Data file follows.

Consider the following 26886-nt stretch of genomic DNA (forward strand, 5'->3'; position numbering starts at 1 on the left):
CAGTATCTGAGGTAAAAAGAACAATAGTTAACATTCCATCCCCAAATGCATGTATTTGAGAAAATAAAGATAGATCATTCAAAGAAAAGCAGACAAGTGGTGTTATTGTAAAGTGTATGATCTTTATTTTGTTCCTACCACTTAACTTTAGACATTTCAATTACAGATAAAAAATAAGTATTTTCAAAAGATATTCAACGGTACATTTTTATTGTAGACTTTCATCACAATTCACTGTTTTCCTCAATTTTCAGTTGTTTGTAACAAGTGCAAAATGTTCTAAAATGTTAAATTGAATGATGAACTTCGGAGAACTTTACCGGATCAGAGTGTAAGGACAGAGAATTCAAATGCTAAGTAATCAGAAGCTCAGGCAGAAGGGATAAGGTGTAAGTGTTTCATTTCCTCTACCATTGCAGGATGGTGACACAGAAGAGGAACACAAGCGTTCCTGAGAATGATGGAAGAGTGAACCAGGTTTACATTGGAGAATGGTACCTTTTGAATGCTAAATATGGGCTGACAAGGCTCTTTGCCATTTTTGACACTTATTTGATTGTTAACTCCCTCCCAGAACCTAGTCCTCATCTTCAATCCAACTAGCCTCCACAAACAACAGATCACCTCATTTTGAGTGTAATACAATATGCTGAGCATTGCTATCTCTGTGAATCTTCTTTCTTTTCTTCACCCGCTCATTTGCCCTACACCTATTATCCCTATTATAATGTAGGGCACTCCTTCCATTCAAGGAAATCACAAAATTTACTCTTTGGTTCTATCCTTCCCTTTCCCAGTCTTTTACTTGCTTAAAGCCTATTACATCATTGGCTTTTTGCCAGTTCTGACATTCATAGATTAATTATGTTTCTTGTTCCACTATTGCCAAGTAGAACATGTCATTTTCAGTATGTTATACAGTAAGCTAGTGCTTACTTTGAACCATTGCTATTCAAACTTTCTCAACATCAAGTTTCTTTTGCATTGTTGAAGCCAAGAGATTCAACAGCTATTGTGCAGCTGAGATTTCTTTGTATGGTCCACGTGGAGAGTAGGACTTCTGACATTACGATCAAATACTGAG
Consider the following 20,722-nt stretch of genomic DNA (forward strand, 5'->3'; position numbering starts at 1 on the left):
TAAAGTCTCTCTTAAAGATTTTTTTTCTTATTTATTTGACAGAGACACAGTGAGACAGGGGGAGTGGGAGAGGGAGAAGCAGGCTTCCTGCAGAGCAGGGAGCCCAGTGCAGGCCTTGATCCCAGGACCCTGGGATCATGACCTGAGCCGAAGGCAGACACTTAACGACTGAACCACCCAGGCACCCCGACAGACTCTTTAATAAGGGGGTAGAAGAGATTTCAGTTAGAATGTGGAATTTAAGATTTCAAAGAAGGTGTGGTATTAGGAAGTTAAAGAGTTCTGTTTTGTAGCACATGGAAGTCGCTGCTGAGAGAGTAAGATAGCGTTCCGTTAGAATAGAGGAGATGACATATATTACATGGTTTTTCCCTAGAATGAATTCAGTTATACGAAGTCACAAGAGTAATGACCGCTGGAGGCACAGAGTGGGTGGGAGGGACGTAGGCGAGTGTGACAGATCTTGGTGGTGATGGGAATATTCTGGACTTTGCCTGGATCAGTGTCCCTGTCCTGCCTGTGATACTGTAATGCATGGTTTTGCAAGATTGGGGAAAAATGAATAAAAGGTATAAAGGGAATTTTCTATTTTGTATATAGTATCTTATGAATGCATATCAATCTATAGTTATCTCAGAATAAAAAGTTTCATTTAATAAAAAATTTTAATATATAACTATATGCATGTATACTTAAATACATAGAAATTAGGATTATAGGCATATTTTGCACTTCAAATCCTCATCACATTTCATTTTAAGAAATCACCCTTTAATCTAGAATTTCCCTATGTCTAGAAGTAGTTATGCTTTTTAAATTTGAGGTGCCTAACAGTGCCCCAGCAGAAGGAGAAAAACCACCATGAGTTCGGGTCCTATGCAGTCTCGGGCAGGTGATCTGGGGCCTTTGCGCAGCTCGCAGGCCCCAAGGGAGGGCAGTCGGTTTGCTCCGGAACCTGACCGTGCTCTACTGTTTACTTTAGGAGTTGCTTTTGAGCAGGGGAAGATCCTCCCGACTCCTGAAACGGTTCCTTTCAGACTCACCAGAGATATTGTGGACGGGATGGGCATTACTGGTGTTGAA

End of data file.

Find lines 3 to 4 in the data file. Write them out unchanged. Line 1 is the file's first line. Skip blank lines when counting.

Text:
Consider the following 20,722-nt stretch of genomic DNA (forward strand, 5'->3'; position numbering starts at 1 on the left):
TAAAGTCTCTCTTAAAGATTTTTTTTCTTATTTATTTGACAGAGACACAGTGAGACAGGGGGAGTGGGAGAGGGAGAAGCAGGCTTCCTGCAGAGCAGGGAGCCCAGTGCAGGCCTTGATCCCAGGACCCTGGGATCATGACCTGAGCCGAAGGCAGACACTTAACGACTGAACCACCCAGGCACCCCGACAGACTCTTTAATAAGGGGGTAGAAGAGATTTCAGTTAGAATGTGGAATTTAAGATTTCAAAGAAGGTGTGGTATTAGGAAGTTAAAGAGTTCTGTTTTGTAGCACATGGAAGTCGCTGCTGAGAGAGTAAGATAGCGTTCCGTTAGAATAGAGGAGATGACATATATTACATGGTTTTTCCCTAGAATGAATTCAGTTATACGAAGTCACAAGAGTAATGACCGCTGGAGGCACAGAGTGGGTGGGAGGGACGTAGGCGAGTGTGACAGATCTTGGTGGTGATGGGAATATTCTGGACTTTGCCTGGATCAGTGTCCCTGTCCTGCCTGTGATACTGTAATGCATGGTTTTGCAAGATTGGGGAAAAATGAATAAAAGGTATAAAGGGAATTTTCTATTTTGTATATAGTATCTTATGAATGCATATCAATCTATAGTTATCTCAGAATAAAAAGTTTCATTTAATAAAAAATTTTAATATATAACTATATGCATGTATACTTAAATACATAGAAATTAGGATTATAGGCATATTTTGCACTTCAAATCCTCATCACATTTCATTTTAAGAAATCACCCTTTAATCTAGAATTTCCCTATGTCTAGAAGTAGTTATGCTTTTTAAATTTGAGGTGCCTAACAGTGCCCCAGCAGAAGGAGAAAAACCACCATGAGTTCGGGTCCTATGCAGTCTCGGGCAGGTGATCTGGGGCCTTTGCGCAGCTCGCAGGCCCCAAGGGAGGGCAGTCGGTTTGCTCCGGAACCTGACCGTGCTCTACTGTTTACTTTAGGAGTTGCTTTTGAGCAGGGGAAGATCCTCCCGACTCCTGAAACGGTTCCTTTCAGACTCACCAGAGATATTGTGGACGGGATGGGCATTACTGGTGTTGAA